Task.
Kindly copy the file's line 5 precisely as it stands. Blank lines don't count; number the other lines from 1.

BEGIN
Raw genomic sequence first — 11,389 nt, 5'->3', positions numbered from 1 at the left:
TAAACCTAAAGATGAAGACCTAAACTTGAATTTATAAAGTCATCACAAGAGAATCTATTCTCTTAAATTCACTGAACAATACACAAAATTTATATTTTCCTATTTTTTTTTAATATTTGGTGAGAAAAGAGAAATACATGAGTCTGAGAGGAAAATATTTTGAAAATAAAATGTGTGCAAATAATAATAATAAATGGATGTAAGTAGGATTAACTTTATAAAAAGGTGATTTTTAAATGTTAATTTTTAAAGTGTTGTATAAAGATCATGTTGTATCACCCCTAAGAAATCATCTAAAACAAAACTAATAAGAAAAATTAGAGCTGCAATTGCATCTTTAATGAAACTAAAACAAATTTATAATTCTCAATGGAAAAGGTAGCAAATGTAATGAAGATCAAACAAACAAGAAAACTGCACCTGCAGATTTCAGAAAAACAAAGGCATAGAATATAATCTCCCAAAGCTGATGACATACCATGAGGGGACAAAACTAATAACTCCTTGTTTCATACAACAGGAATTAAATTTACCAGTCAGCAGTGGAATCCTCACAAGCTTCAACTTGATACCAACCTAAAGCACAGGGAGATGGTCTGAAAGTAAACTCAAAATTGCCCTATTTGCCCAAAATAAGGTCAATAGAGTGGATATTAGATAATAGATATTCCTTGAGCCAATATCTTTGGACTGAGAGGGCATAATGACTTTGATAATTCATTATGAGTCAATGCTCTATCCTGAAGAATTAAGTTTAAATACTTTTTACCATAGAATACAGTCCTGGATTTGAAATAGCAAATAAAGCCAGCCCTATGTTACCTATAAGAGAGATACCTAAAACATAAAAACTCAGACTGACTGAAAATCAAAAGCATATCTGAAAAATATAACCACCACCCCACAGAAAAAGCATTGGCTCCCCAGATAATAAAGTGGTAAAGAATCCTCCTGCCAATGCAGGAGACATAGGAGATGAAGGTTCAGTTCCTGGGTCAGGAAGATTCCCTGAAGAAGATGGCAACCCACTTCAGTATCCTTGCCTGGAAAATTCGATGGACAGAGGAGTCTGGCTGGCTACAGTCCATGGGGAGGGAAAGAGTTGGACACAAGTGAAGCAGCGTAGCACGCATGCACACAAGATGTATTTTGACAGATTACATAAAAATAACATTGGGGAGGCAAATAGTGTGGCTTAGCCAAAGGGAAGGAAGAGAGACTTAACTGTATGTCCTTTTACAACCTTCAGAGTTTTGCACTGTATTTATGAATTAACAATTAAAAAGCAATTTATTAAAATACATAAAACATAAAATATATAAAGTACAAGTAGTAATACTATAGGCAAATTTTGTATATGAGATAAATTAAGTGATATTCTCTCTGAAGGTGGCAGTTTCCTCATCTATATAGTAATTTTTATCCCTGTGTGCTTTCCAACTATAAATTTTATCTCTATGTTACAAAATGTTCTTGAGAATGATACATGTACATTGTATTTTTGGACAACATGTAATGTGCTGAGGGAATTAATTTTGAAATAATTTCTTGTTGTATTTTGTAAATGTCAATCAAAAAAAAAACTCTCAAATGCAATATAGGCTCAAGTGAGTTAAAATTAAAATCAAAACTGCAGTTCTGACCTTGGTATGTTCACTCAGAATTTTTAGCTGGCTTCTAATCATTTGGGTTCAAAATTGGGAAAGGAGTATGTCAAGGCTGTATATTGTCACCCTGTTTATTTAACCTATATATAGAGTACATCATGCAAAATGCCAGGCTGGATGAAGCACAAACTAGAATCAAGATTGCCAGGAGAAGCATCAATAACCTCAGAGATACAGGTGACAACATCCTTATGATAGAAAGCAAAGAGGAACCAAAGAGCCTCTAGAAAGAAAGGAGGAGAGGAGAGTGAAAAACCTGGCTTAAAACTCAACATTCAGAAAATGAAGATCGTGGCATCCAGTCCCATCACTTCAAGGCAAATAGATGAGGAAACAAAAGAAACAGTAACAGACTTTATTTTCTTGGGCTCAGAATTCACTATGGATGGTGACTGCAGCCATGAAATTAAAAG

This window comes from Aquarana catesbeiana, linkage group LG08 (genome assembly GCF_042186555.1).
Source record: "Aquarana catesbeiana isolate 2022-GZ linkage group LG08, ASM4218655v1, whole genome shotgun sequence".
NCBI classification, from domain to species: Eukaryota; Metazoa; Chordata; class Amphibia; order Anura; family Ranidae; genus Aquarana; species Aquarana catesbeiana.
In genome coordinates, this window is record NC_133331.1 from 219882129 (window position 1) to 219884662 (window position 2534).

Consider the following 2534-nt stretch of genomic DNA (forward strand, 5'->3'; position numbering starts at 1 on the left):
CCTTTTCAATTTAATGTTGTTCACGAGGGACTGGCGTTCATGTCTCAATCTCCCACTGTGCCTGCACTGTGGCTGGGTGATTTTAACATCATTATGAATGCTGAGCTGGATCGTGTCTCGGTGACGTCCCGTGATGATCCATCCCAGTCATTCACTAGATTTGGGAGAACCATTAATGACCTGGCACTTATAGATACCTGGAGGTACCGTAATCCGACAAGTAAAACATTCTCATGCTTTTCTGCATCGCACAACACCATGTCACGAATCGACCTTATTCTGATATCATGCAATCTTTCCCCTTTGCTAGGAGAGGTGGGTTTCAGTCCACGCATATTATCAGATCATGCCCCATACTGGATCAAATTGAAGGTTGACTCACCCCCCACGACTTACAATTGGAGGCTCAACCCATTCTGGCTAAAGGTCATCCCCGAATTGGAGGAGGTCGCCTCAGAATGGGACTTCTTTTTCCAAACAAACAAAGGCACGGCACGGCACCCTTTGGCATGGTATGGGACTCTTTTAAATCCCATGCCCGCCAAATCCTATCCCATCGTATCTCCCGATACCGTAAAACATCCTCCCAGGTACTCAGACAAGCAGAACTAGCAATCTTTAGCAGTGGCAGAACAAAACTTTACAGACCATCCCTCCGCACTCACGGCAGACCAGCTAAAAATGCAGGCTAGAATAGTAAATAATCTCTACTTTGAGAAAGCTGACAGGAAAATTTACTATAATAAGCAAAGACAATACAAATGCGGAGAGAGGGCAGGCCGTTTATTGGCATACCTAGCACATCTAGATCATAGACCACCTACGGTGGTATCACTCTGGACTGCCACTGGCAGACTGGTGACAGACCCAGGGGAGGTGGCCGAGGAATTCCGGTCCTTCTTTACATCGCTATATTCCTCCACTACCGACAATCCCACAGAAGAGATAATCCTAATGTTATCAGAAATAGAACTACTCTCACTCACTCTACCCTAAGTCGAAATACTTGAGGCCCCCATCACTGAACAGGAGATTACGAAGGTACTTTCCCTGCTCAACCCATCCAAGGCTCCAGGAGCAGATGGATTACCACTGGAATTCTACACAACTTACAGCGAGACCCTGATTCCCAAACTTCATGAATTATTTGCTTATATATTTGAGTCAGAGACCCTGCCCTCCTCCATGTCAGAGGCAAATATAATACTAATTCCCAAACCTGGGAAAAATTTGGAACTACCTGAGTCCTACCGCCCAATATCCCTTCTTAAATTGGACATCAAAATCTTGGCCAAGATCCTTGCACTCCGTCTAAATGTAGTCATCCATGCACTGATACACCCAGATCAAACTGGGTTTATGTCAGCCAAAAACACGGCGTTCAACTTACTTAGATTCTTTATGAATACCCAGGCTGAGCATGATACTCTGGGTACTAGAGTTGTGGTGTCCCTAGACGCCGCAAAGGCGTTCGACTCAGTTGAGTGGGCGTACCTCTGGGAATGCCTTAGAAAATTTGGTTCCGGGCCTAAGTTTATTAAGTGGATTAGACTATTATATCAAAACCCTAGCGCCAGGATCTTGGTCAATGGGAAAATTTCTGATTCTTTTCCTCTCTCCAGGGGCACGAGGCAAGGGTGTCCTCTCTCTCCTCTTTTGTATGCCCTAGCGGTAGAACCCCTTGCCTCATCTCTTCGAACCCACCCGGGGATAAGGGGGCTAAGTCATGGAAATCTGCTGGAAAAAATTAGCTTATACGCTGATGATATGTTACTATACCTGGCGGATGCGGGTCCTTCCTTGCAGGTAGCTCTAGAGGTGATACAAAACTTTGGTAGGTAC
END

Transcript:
NCBI classification, from domain to species: Eukaryota; Metazoa; Chordata; class Amphibia; order Anura; family Ranidae; genus Aquarana; species Aquarana catesbeiana.